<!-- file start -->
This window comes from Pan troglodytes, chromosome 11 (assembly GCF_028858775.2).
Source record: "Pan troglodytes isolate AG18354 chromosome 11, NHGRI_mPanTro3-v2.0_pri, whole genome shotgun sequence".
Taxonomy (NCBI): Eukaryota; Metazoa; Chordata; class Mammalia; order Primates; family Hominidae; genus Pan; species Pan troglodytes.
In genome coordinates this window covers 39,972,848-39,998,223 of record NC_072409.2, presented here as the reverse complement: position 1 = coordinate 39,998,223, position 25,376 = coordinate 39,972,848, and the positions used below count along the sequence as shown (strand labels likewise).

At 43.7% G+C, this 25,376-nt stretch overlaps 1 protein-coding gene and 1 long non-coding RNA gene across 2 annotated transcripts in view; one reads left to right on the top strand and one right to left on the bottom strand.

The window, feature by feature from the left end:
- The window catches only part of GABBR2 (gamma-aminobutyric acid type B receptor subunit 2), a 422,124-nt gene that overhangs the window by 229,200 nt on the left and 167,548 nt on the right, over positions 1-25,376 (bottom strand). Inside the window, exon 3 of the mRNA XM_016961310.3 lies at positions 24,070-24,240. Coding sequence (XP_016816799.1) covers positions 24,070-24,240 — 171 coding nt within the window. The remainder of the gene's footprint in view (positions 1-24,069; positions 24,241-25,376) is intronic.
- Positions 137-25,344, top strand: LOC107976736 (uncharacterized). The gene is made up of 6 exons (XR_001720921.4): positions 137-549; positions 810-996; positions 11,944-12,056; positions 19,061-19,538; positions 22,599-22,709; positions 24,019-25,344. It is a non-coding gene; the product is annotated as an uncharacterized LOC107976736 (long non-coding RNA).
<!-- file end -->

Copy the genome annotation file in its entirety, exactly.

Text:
This window comes from Pan troglodytes, chromosome 11 (assembly GCF_028858775.2).
Source record: "Pan troglodytes isolate AG18354 chromosome 11, NHGRI_mPanTro3-v2.0_pri, whole genome shotgun sequence".
Taxonomy (NCBI): Eukaryota; Metazoa; Chordata; class Mammalia; order Primates; family Hominidae; genus Pan; species Pan troglodytes.
In genome coordinates this window covers 39,972,848-39,998,223 of record NC_072409.2, presented here as the reverse complement: position 1 = coordinate 39,998,223, position 25,376 = coordinate 39,972,848, and the positions used below count along the sequence as shown (strand labels likewise).

At 43.7% G+C, this 25,376-nt stretch overlaps 1 protein-coding gene and 1 long non-coding RNA gene across 2 annotated transcripts in view; one reads left to right on the top strand and one right to left on the bottom strand.

The window, feature by feature from the left end:
- The window catches only part of GABBR2 (gamma-aminobutyric acid type B receptor subunit 2), a 422,124-nt gene that overhangs the window by 229,200 nt on the left and 167,548 nt on the right, over positions 1-25,376 (bottom strand). Inside the window, exon 3 of the mRNA XM_016961310.3 lies at positions 24,070-24,240. Coding sequence (XP_016816799.1) covers positions 24,070-24,240 — 171 coding nt within the window. The remainder of the gene's footprint in view (positions 1-24,069; positions 24,241-25,376) is intronic.
- Positions 137-25,344, top strand: LOC107976736 (uncharacterized). The gene is made up of 6 exons (XR_001720921.4): positions 137-549; positions 810-996; positions 11,944-12,056; positions 19,061-19,538; positions 22,599-22,709; positions 24,019-25,344. It is a non-coding gene; the product is annotated as an uncharacterized LOC107976736 (long non-coding RNA).